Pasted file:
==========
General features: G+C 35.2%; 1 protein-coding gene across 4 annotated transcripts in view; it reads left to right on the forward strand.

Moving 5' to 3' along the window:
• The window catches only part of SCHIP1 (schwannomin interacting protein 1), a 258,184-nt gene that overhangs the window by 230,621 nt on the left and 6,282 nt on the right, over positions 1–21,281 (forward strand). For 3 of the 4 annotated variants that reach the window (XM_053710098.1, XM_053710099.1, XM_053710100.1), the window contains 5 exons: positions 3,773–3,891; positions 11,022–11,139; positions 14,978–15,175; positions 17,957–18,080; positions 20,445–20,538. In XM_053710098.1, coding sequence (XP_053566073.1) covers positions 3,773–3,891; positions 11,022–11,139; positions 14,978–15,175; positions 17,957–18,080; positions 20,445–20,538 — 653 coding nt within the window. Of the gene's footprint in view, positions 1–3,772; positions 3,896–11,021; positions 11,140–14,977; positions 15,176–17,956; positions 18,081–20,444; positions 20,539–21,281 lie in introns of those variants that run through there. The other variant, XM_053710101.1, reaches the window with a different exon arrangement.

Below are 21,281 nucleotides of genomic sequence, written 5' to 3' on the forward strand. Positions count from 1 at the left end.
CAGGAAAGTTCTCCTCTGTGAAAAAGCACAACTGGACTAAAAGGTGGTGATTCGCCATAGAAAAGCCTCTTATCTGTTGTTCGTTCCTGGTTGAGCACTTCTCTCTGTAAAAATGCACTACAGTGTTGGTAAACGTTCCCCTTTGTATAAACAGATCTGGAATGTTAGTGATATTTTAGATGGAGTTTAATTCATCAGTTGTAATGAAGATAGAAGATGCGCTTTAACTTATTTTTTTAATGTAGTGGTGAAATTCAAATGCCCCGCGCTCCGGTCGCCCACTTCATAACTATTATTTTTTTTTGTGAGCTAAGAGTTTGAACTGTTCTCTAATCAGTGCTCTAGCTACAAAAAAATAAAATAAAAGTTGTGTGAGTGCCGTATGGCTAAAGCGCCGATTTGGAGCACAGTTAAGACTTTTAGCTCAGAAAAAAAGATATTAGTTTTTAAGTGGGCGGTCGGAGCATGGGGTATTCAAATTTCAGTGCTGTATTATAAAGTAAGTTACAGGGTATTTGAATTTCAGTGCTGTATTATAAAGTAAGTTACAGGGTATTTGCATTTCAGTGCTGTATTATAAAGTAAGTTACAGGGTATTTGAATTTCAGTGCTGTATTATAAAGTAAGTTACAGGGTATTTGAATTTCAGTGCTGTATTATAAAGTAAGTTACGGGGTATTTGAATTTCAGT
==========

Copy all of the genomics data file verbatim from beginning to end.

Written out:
General features: G+C 35.2%; 1 protein-coding gene across 4 annotated transcripts in view; it reads left to right on the forward strand.

Moving 5' to 3' along the window:
• The window catches only part of SCHIP1 (schwannomin interacting protein 1), a 258,184-nt gene that overhangs the window by 230,621 nt on the left and 6,282 nt on the right, over positions 1–21,281 (forward strand). For 3 of the 4 annotated variants that reach the window (XM_053710098.1, XM_053710099.1, XM_053710100.1), the window contains 5 exons: positions 3,773–3,891; positions 11,022–11,139; positions 14,978–15,175; positions 17,957–18,080; positions 20,445–20,538. In XM_053710098.1, coding sequence (XP_053566073.1) covers positions 3,773–3,891; positions 11,022–11,139; positions 14,978–15,175; positions 17,957–18,080; positions 20,445–20,538 — 653 coding nt within the window. Of the gene's footprint in view, positions 1–3,772; positions 3,896–11,021; positions 11,140–14,977; positions 15,176–17,956; positions 18,081–20,444; positions 20,539–21,281 lie in introns of those variants that run through there. The other variant, XM_053710101.1, reaches the window with a different exon arrangement.

Below are 21,281 nucleotides of genomic sequence, written 5' to 3' on the forward strand. Positions count from 1 at the left end.
CAGGAAAGTTCTCCTCTGTGAAAAAGCACAACTGGACTAAAAGGTGGTGATTCGCCATAGAAAAGCCTCTTATCTGTTGTTCGTTCCTGGTTGAGCACTTCTCTCTGTAAAAATGCACTACAGTGTTGGTAAACGTTCCCCTTTGTATAAACAGATCTGGAATGTTAGTGATATTTTAGATGGAGTTTAATTCATCAGTTGTAATGAAGATAGAAGATGCGCTTTAACTTATTTTTTTAATGTAGTGGTGAAATTCAAATGCCCCGCGCTCCGGTCGCCCACTTCATAACTATTATTTTTTTTTGTGAGCTAAGAGTTTGAACTGTTCTCTAATCAGTGCTCTAGCTACAAAAAAATAAAATAAAAGTTGTGTGAGTGCCGTATGGCTAAAGCGCCGATTTGGAGCACAGTTAAGACTTTTAGCTCAGAAAAAAAGATATTAGTTTTTAAGTGGGCGGTCGGAGCATGGGGTATTCAAATTTCAGTGCTGTATTATAAAGTAAGTTACAGGGTATTTGAATTTCAGTGCTGTATTATAAAGTAAGTTACAGGGTATTTGCATTTCAGTGCTGTATTATAAAGTAAGTTACAGGGTATTTGAATTTCAGTGCTGTATTATAAAGTAAGTTACAGGGTATTTGAATTTCAGTGCTGTATTATAAAGTAAGTTACGGGGTATTTGAATTTCAGT